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Monday, February 6 • 3:20pm - 3:40pm
Technical Session. Temporal Dynamics of Large Grazer Space Use in an Experimental Heterogeneous Landscape

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AUTHORS: Edward J. Raynor, Division of Biology, Kansas State University; Anthony Joern, Division of Biology, Kansas State University; Adam Skibbe,Geographical and Sustainability Sciences, University of Iowa; Mark Sowers, Nicholas School of the Environment, Duke University; John M. Briggs, Division of Biology, Kansas State University; Angela N. Laws, Department of Biology, University of Houston; Douglas Goodin, Department of Geography, Kansas State University


ABSTRACT: With climate change forecasts for more frequent and extensive drought in the future, a more complete understanding of the mechanisms that determine large grazer distribution under varying climatic conditions are integral to ecosystem management. In 2012, the Central US experienced the fourth largest drought in a century, with a regional-scale 40 % reduction in growing season precipitation. Using an experimental setting with contrasting fire treatments, we describe the effects of variable burn history in years of variable resource availability on large grazer space use at Konza Prairie Biological Station. We investigated the differential use of watersheds by plains bison (Bison bison bison) at different stages of the seasonal cycle across 7 years in a mesic tallgrass prairie landscape managed with prescribed spring fire. Aided by GPS telemetry, we investigated the movement patterns of bison as they moved among experimental watersheds managed with four prescribed burn treatments (1-, 2-, 4-, and 20-year burn intervals). At foraging sites, we found that forage availability increased with the progression of the growing season but to a lesser extent in burned watersheds than watersheds not-burned that spring. At the landscape-scale, bison more strongly favored recently-burned watersheds with watersheds burned for the first time in two or four years consistently showing higher use relative to annually-burned watersheds. In particular, watersheds burned for the first time in four years were avoided to a significantly lesser extent than other burned watersheds during the dormant season and this management-type also maintained significant coupling between bison and post-fire regrowth across the post-drought growing season months of 2013, whereas watersheds on more frequent fire-return intervals significantly attracted bison in only the first month post-fire. Hence burn frequency played a role in maintaining the coupling of grazer and post-fire regrowth, the fire-grazer interaction, in response to drought-induced reduction of fuel loads.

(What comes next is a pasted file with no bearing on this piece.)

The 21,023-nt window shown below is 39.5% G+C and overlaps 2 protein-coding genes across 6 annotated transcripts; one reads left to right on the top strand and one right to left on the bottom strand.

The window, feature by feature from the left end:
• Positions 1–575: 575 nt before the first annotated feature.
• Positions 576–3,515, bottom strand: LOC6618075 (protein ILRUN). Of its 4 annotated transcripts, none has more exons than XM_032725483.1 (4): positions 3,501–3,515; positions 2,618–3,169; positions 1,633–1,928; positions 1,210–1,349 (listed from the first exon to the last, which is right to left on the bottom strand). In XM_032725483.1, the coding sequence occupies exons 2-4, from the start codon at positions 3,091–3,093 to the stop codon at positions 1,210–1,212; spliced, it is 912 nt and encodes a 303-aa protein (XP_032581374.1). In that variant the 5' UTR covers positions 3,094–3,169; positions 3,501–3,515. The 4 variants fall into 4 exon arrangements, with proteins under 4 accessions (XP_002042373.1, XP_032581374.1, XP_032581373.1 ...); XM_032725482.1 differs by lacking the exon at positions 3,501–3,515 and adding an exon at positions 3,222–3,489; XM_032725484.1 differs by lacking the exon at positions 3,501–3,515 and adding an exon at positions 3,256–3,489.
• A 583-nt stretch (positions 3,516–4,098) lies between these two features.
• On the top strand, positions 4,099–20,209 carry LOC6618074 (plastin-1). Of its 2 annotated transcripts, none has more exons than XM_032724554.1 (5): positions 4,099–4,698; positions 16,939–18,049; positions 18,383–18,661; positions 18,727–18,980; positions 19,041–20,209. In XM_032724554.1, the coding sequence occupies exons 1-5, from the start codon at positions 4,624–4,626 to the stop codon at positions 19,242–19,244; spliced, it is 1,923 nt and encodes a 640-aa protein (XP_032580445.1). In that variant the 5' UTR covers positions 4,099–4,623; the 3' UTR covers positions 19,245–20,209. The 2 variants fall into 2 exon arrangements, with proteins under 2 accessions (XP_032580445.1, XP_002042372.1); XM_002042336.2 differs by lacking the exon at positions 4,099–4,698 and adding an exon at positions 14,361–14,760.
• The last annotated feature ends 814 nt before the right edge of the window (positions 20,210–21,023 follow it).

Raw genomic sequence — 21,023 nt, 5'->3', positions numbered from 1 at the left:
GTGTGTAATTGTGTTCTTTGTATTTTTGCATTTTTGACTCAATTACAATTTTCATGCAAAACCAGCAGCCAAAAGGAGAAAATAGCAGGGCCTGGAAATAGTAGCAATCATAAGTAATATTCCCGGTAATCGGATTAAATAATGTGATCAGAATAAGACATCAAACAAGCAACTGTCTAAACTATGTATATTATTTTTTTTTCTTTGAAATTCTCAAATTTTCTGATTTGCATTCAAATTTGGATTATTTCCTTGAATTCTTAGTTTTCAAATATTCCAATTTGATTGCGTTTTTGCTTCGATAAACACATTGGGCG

Monday February 6, 2017 3:20pm - 3:40pm
Grand Ballroom D

Attendees (6)